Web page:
This all reminds me of an Isaac Asimov story about a supercomputer. But I do not want to get into that.

    AI becomes life when it realizes the existence of itself to its entirety. This is the whole tree falling in the woods approach.

    We put faces in clouds and on the ceilings of our rooms. We look for life where life doesn't exist. Put a robot in front of me that is covered in skin and shakes my hand and says 'how do you do?' and I will just assume it is human life.

    But it isn't life until it 'realizes' (realization is definitely a steadier construct than intelligence) to itself, without the external simuli of someone already alive, that it is life and therefore a him/her and no longer an it.
    This hasn't seen military use, yet, but the neural network has been tested; it's still experimental.

    The heart of the issue is that artificial intelligence doesn't need to use the human paradigm. Yes, a HUMAN F-15 pilot will use feelings, hunches, etc. to pilot; a computer will use the sensory data it is given, summed and integrated, and will make decisions.

    Simply the fact that it doesn't emulate the MODE of operation doesn't mean it can't accomplish the same goal equally well. The goals are to minimize the risk of getting your plane destroyed while simultaneously taking out targets. ANY mode of operation which consistently meets the objectives is a good one. The fact that the computer does it with matrix algebra, and the human with a combination of skill and intuition, is irrelevant.

    The goal is not really to emulate a human, it is to accomplish a task. Deep Blue 2, the computer that beat Kasparov at chess, certainly isn't thinking like a human opponent, yet it still meets the goals (winning in chess) incredibly well.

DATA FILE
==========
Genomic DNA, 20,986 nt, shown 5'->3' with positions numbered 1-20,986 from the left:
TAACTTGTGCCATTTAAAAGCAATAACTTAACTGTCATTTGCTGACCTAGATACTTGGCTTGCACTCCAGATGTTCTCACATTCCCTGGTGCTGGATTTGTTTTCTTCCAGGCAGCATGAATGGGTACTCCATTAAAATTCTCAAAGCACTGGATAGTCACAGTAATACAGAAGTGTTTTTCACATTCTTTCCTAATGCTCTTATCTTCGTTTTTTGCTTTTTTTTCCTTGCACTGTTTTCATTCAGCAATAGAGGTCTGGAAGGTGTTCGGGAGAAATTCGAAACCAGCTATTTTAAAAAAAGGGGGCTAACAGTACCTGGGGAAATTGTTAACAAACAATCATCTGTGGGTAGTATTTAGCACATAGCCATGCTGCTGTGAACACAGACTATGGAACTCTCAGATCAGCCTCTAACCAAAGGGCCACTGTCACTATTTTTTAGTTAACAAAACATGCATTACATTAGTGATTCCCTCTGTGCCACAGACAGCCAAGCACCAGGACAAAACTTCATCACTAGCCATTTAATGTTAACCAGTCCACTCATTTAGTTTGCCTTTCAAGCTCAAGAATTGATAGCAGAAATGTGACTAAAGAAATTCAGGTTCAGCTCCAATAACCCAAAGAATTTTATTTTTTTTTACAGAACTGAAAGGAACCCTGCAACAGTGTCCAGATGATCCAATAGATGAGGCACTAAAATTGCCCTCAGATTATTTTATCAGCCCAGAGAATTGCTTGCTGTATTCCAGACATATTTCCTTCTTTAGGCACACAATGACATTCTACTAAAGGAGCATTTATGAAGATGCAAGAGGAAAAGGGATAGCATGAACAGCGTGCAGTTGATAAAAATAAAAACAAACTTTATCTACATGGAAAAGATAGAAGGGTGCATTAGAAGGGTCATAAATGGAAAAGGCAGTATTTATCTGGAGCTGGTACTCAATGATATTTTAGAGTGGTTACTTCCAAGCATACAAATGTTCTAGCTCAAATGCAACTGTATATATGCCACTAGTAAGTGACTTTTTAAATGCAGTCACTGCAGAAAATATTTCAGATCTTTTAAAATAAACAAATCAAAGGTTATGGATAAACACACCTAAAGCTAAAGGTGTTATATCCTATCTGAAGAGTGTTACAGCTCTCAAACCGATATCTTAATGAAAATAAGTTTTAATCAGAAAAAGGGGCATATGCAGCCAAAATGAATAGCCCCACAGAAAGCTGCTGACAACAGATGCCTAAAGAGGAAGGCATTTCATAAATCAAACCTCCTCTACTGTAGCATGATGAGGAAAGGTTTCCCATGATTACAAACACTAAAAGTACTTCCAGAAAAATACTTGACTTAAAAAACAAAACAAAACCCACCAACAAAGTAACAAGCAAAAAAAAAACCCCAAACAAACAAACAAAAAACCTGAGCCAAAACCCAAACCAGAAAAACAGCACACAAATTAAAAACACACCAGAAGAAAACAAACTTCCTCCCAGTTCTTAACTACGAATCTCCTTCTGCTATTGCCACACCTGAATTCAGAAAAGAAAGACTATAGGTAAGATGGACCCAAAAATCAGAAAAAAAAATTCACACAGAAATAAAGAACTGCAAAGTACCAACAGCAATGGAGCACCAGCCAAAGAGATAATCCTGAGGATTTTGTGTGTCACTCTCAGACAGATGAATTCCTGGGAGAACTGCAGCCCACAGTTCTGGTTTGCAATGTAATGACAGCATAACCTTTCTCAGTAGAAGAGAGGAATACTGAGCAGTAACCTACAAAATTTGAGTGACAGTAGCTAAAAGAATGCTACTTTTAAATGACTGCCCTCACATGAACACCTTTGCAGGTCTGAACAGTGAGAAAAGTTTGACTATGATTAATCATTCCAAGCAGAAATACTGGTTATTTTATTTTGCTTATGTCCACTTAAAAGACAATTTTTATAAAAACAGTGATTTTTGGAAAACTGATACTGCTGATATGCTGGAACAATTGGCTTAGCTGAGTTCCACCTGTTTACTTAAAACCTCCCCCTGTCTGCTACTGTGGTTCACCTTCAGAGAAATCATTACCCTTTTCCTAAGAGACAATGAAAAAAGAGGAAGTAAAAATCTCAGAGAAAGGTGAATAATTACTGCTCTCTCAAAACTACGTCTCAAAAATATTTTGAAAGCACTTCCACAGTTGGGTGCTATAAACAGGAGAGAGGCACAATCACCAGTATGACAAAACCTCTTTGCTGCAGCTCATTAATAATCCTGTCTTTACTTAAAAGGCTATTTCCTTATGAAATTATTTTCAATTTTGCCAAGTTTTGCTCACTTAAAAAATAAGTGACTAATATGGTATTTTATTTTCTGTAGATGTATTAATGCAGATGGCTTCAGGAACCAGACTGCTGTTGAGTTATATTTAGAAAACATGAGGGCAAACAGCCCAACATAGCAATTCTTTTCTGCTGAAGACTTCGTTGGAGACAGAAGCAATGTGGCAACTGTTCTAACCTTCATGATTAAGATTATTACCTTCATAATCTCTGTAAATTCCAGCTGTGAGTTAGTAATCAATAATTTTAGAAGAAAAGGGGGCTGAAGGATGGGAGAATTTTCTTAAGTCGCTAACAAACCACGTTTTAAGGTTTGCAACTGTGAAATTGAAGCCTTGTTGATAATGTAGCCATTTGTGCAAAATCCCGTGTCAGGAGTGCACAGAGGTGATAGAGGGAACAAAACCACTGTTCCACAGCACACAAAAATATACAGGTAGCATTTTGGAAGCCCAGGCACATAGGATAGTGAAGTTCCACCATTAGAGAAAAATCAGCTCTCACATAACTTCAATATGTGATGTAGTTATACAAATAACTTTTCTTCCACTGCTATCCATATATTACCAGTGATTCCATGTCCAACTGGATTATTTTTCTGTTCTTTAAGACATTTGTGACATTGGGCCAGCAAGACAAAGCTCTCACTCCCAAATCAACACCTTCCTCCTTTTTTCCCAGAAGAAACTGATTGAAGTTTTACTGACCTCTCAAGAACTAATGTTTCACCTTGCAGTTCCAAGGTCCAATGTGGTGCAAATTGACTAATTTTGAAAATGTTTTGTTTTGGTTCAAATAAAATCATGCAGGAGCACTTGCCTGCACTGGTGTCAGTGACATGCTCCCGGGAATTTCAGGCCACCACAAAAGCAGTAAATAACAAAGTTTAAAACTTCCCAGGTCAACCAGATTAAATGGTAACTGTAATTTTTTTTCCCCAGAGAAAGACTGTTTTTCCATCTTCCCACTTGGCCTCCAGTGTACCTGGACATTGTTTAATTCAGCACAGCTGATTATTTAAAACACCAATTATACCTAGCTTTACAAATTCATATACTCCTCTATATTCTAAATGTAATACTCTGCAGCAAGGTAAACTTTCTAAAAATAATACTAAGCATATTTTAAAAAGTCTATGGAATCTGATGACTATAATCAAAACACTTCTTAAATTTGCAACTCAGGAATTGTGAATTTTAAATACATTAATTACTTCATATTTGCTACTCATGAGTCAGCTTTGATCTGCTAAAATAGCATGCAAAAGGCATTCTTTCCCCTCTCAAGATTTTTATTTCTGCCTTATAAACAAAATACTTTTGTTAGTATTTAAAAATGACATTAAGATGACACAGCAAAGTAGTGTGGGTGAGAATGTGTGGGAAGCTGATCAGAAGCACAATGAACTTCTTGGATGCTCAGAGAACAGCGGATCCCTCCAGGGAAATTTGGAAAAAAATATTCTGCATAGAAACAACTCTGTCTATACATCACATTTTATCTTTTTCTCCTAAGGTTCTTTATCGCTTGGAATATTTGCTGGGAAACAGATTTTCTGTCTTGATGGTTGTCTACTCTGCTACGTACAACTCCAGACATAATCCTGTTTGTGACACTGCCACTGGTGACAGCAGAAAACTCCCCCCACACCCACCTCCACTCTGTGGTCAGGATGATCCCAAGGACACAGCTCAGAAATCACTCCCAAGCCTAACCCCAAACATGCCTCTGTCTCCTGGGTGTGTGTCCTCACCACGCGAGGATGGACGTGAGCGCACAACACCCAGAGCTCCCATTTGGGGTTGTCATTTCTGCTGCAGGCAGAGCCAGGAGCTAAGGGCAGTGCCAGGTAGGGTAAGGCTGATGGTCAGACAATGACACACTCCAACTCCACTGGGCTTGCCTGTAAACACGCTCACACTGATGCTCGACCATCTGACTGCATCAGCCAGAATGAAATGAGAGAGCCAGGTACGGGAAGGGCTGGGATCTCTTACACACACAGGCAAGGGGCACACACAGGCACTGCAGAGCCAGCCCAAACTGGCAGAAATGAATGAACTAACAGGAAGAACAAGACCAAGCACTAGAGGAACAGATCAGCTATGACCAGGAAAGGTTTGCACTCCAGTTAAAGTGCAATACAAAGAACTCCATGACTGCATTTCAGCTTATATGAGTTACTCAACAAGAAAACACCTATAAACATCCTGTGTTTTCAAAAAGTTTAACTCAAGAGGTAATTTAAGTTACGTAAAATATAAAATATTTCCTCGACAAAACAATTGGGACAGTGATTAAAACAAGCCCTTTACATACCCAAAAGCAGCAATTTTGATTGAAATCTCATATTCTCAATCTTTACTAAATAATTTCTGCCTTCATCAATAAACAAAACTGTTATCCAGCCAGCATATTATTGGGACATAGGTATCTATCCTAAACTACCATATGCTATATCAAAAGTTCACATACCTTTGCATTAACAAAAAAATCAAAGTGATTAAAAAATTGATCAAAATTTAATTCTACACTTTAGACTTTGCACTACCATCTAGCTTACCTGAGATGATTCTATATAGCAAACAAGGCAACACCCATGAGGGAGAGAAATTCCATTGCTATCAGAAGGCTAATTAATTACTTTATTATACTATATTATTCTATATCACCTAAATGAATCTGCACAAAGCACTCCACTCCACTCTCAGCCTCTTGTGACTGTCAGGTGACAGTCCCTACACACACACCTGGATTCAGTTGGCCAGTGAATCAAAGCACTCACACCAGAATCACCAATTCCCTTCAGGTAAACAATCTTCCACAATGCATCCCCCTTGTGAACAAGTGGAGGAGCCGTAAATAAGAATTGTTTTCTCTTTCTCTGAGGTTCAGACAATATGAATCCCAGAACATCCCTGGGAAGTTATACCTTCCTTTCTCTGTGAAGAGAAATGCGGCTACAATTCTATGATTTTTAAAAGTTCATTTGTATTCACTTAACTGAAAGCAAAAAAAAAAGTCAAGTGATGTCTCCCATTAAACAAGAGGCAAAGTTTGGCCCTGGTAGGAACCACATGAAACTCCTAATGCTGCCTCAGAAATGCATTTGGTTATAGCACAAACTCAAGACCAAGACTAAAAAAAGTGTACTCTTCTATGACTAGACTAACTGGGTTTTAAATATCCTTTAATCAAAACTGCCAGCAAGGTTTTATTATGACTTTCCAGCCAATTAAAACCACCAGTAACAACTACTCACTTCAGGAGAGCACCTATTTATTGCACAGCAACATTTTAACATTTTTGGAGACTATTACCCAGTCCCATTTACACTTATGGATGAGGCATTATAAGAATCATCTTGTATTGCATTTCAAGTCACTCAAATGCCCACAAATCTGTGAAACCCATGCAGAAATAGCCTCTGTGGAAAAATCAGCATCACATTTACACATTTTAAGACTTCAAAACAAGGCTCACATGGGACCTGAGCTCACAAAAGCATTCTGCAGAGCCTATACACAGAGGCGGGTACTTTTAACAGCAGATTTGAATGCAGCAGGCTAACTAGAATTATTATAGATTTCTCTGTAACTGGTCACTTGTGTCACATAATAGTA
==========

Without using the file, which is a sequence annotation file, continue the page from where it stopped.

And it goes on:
An automobile is VASTLY different from a horse, yet both may serve the same need for transportation. A computer pilot and a human pilot can be completely different in how they fly; it's really how effective the program is, not how it accomplishes the task.

    A lot of the failings of AI is that people focus too strongly on making it *like a human* when it doesn't NEED to be like a human. Machines will never have intuition -- the closest they have is expectation-maximization, which is a process by which you take known data and extrapolate the most probable values of unknown parameters.

    Trying to apply human-like thought patterns to a machine is the "hard way" of doing things. The same end result can be achieved much easier if people use paradigms that translate much more readily into machine terminology.
    Last edited by The V.; 12-04-2001 at 01:21 PM.

  14. #29
    31173 h4x0r gnu-ehacks's Avatar
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    The V., everything you said is true...But does this all describe true intelligence. The name of this thread proves that AI will never be like human intelligence, because it is "ARTIFICIAL". Also, I'm pretty sure there have been no predefined points to this board? Are we trying to emulate human thought? If so, we have already. Are we trying to CREATE human thought in a non-human object? If so, the answer is no, we never will be able to.
    What will people say if they hear that I'm a Jesus freak?
    What will people do if they find that it's true?
    I don't really care if they label me a Jesus freak, there is no disguising the truth!

    Jesus Freak, D.C. Talk

    -gnu-ehacks

  15. #30
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    Originally posted by gnu-ehacks
    The V., everything you said is true...But does this all describe true intelligence. The name of this thread proves that AI will never be like human intelligence, because it is "ARTIFICIAL". Also, I'm pretty sure there have been no predefined points to this board? Are we trying to emulate human thought? If so, we have already. Are we trying to CREATE human thought in a non-human object? If so, the answer is no, we never will be able to.
    Well, for me, when I do neural net programming, my goal is to simply emulate a system, be it a human response, a control system, etc.

    I think the true engineer would say that the results are the goal. I, personally, see learning programs like neural nets as tools to accomplish some type of goal. Creating human-like intelligence is not something I think we'll see in my lifetime. Creating machines that can EMULATE human-like intelligence, or superhuman intelligence, is being done even now. Of course, every machine out there is only an approximation IN CERTAIN REGARDS. If the goal was to make a machine that approximated every possible type of human activity, we'd fail. To make a machine for a specific task can be done.

    Do I think machines will ever "think" in the way a human doe? No. Do I think they can accomplish even the most complicated tasks that a person can do? Yes.